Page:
In a significant judgment, the Bombay High Court has held that those candidates who obtain a graduation degree through an open university and have not qualified their 10+2 Higher Secondary Examinations, are still eligible for admission in the three-year LLB course.
Division bench of Justice SC Dharmadhikari and Justice MS Karnik pronounced the judgment in June but it was uploaded recently. Court allowed the petition filed by one Shobha Buddhivant seeking admission in the first year of the three-year law course at Mumbai University.
The petitioner completed her graduation in 2005 through a distance learning course from Yashwantrao Chavan Open University, Nashik. She sought enrolment in first year of LLB at New Law College affiliated to University of Mumbai.
Her admission procedure was completed on August 18, 2011 and the next day she informed by the New Law College that she cannot be admitted due to the Rules of 2008. She was formally informed on September 8, 2015 that as per rules framed by the Bar Council of India and as accepted by the University of Mumbai, the candidate who passed Degree Examination after prosecuting studies in distance or open learning without having passed H.S.C. Examination (being the basic qualification for prosecuting degree studies) cannot be admitted to the Three Year Degree Programme.
Nitin Satpute appeared on the petitioner's behalf, Amit Sale appeared for the BCI and Rui Rodrigues appeared for the law college.
Satpute argued that the petitioner had already graduated in the year 2005 from the Open University and as per the rules prevailing then she was eligible for admission to LLB. He submitted that the Rules of 2008 will not apply to the petitioner.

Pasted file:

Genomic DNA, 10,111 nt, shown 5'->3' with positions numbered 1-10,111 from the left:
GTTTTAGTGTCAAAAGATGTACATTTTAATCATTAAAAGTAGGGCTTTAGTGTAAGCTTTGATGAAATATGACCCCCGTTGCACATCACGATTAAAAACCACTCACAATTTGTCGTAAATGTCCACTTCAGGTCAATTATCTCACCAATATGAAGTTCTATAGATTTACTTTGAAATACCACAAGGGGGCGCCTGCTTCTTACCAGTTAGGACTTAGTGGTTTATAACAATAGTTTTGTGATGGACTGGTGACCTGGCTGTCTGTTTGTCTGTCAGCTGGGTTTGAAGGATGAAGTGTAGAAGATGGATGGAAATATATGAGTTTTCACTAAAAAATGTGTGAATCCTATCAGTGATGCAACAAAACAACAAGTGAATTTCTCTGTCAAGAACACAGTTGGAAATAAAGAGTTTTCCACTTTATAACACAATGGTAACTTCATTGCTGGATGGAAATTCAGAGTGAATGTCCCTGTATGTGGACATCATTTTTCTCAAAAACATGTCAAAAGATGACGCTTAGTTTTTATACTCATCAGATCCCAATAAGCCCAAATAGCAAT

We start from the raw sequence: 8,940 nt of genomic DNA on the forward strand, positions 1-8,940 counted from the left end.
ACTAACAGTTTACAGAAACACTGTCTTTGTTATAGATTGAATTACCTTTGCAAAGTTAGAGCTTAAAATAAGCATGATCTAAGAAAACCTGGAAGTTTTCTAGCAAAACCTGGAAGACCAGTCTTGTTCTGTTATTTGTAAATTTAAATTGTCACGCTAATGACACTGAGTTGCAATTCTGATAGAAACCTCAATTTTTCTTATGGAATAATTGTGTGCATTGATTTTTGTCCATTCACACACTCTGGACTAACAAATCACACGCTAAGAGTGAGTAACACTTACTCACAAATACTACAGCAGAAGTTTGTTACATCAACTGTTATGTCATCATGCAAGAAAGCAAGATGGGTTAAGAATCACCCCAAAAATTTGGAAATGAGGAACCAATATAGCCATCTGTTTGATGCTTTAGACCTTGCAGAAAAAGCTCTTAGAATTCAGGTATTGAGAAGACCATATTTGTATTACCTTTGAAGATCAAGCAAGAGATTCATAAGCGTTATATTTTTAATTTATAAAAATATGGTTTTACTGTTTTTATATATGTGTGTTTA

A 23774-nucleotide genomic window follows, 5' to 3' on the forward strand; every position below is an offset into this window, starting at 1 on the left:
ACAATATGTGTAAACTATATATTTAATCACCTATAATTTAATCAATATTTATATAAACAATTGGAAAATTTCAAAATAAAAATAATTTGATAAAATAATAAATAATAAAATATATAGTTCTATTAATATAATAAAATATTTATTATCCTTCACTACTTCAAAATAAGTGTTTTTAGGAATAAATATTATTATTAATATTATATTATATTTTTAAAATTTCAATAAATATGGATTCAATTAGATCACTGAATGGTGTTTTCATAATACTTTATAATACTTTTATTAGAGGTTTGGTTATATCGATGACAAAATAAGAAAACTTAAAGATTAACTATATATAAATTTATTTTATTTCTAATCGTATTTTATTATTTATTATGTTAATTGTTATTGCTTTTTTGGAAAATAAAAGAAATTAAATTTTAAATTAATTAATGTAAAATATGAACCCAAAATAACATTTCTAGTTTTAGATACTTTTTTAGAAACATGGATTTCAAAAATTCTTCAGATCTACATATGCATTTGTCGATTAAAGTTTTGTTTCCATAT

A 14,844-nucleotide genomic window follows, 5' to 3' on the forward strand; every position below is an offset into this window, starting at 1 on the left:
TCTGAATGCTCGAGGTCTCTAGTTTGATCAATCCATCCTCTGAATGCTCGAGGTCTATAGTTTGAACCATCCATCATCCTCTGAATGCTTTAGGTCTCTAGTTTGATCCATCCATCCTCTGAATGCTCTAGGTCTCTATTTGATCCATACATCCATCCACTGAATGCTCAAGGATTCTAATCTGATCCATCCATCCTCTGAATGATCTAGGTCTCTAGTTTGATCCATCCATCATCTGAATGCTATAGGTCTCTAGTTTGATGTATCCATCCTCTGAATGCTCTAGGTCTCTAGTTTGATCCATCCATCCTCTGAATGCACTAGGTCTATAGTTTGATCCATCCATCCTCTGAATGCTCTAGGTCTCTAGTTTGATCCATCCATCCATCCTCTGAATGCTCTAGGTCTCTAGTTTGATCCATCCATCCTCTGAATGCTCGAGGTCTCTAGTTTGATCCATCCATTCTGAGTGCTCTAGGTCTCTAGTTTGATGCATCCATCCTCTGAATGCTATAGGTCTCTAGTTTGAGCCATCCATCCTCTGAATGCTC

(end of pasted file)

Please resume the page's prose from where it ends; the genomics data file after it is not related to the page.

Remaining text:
Satpute relied upon the judgement of a Full bench of the Madras High Court in the case of GS Jagadeesh vs. The Chairman, to support his submission that once a recognized university or a recognized board issues a certificate, it is not for any other authority to question the certificate on the ground of ineligibility to obtain the certificate, until and unless the certificate is cancelled by an appropriate authority or by a Court of law.
BCI's counsel Amit Sale submitted that the candidate would be rendered ineligible if he has obtained the graduation from an Open University without obtaining basic eligibility of HSC which is a recognized 10+2 pattern of education for the purpose of getting admission to the law courses.
Division bench agreed with the view taken by full bench in Madras HC and after examining the said judgment, Court observed-
"The petitioner had failed the 12th standard examination. However, as provided by the Rules and Statutes of the Act of 1989, she passed in Preparatory Course Entrance Written Test which made her eligible for admission for FYBA course in Open University. This being the position, the objection of respondent No.1 that petitioner has not passed HSC from the regular channel is of no consequence. The petitioner obtained graduation from a recognized University established under the Act of 1989.
It is unjust that the candidate concerned is still required to pass the basic eligibility of HSC from recognized Board/University despite completing graduation from Open University. As the issue has been answered in the case of GS Jagadeesh which decision is accepted and acted Bar Council of India, even the present Petition deserves to be allowed in same terms."
Thus, writ petition was allowed and the Court passed directions to admit the petitioner in the three- year law course.
Click here to download the Judgment